IGN Brazil Steals Videos From YouTuber

IGN Brazil Logo

For the second time in recent memory, the video game publication IGN finds itself in the middle of a plagiarism controversy.

This time, however, it’s IGN Brazil that’s accused of stealing videos from a popular YouTuber and then uploading them to Facebook without attribution.

The allegations come from the YouTuber BabyZone, who took to his Twitter to accuse IGN Brazil of reuploading several of his “Deep Fake” videos to their Facebook page without permission or attribution and with the watermark partly cropped out.

The embedded Tweet included a screenshot of IGN’s version of the video. The “BabyZone” watermark has been partly cropped out (Note the Bab in the upper right-hand corner) and a new IGN watermark has been added on top of it.

And additional screenshot shows a similar theme, this one with the “Zone” still visible.

According to BabyZone, he attempted to file a DMCA notice to get the two videos removed but claims that Facebook rejected the notice.

Ultimately, it was IGN Brazil itself that got in touch with BabyZone and apologized for the “mistake” and saying that they had deleted the videos in question.

This, however, did little to appease BabyZone, who noted that IGN Brazil had earned revenue on the video while it was up and that there was a four day delay in getting the videos removed. He went on to demand additional guarantees that his content would not end up on their Facebook again.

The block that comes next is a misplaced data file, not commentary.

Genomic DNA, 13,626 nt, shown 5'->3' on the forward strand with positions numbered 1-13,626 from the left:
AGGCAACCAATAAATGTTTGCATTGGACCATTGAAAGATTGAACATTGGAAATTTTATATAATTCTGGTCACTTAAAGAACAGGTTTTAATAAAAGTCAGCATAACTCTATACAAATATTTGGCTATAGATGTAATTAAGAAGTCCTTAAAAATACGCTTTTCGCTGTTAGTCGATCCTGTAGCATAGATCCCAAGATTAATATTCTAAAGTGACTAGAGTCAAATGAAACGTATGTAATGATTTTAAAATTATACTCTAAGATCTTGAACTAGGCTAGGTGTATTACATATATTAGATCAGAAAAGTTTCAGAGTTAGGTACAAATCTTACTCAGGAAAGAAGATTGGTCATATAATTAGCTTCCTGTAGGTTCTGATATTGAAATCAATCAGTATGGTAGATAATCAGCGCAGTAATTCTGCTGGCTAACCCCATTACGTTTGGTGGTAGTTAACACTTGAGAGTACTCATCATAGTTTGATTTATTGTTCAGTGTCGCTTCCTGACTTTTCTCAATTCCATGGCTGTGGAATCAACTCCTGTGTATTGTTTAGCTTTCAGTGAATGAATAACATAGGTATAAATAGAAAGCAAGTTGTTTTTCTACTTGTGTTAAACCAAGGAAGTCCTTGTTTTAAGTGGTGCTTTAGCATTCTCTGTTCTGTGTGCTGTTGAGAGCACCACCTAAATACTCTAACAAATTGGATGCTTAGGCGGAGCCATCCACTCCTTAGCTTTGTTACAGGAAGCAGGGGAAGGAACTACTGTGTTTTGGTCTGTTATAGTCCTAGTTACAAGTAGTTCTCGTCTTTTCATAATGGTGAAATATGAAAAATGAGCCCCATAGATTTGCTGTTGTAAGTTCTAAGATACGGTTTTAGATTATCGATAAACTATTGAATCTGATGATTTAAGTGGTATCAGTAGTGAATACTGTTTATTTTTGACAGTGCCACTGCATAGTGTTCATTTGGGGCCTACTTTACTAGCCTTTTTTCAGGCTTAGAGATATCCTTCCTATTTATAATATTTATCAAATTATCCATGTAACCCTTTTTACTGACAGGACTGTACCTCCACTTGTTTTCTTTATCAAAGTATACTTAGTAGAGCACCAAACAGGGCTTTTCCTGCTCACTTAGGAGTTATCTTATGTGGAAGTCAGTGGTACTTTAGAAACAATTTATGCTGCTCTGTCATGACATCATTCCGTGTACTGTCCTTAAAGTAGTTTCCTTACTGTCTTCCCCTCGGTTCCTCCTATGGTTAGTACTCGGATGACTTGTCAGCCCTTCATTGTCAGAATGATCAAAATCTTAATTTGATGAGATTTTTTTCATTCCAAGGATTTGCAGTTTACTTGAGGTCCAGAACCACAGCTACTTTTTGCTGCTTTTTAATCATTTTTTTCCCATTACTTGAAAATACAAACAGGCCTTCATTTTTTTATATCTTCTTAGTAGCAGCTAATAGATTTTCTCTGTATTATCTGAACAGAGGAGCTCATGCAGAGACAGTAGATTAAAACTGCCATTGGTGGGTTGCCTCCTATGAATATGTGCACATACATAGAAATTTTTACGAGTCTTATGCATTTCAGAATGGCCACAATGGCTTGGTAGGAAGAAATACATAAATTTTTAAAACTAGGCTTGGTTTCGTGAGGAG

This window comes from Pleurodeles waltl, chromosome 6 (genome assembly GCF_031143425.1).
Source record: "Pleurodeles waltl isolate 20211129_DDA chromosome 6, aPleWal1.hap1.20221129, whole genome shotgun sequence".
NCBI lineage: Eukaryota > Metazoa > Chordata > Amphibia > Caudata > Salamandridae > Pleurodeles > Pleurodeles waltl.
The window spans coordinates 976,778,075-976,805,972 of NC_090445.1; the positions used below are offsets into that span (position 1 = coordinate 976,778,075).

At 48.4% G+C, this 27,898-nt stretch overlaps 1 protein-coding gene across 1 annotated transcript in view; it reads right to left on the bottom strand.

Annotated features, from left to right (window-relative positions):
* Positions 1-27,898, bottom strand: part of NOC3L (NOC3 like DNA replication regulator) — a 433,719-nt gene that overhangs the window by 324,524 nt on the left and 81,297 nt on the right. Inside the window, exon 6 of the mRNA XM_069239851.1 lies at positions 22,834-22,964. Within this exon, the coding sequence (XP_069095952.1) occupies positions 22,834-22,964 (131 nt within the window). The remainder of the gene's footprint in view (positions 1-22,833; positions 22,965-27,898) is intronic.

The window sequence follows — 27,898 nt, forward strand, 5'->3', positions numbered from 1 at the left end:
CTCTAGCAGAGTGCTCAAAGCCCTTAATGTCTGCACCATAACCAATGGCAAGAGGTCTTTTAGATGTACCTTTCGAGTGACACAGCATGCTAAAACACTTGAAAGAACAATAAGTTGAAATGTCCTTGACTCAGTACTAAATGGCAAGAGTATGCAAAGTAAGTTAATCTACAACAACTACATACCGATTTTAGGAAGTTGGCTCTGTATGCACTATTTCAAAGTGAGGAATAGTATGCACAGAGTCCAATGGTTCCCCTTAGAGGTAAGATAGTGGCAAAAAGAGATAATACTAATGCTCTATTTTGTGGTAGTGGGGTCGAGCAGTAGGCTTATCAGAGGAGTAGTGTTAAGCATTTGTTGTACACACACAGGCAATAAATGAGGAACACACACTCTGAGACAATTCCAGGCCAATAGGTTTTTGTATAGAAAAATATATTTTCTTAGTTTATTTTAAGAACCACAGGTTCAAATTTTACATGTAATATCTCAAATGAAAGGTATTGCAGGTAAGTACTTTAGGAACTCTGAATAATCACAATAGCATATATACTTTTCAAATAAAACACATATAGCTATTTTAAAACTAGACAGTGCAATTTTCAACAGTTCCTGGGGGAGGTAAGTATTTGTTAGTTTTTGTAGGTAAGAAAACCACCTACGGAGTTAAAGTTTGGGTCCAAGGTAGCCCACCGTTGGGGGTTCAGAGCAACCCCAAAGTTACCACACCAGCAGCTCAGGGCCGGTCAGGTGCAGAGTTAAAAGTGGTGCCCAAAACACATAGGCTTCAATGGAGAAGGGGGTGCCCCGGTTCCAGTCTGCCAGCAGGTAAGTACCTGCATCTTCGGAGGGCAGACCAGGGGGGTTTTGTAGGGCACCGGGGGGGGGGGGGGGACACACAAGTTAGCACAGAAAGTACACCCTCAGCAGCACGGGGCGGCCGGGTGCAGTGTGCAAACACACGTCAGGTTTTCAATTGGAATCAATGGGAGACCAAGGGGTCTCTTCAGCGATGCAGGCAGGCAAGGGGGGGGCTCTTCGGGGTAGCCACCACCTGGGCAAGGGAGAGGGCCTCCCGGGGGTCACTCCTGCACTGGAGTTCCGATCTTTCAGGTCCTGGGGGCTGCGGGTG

However, this isn’t IGN’s first run-in with misusing content from a YouTuber. In August 2018, IGN faced a significant plagiarism scandal after one of their reviewers, Filip Miucin, posted a video review of the game Dead Cells that used much of the language from an earlier review of the game by Boomstick Gaming.

In that case, IGN responded quickly and not only resulted in the removal of the video but the firing of Miucin. Though IGN was widely applauded for their handling of that case, this one has left viewers with a very bad taste in their mouths.

When you compare the two cases, it’s very easy to see why.

Comparing IGN’s Misdeeds

IGN Brazil Steals Videos From YouTuber Image

Though the two cases naturally draw comparisons, they are actually two very different stories of content misuse.

With the Miucin story, the video was ultimately original, at least in terms of visuals and audio. It was the script of the video that had been plagiarized. It was still Miucin’s voice and visuals. While that doesn’t make it less of a plagiarism, it does make it harder to spot. There’s no reasonable way we can expect IGN to both be familiar with Boomstick Gaming’s review and remember it well enough to know that the script was a copy.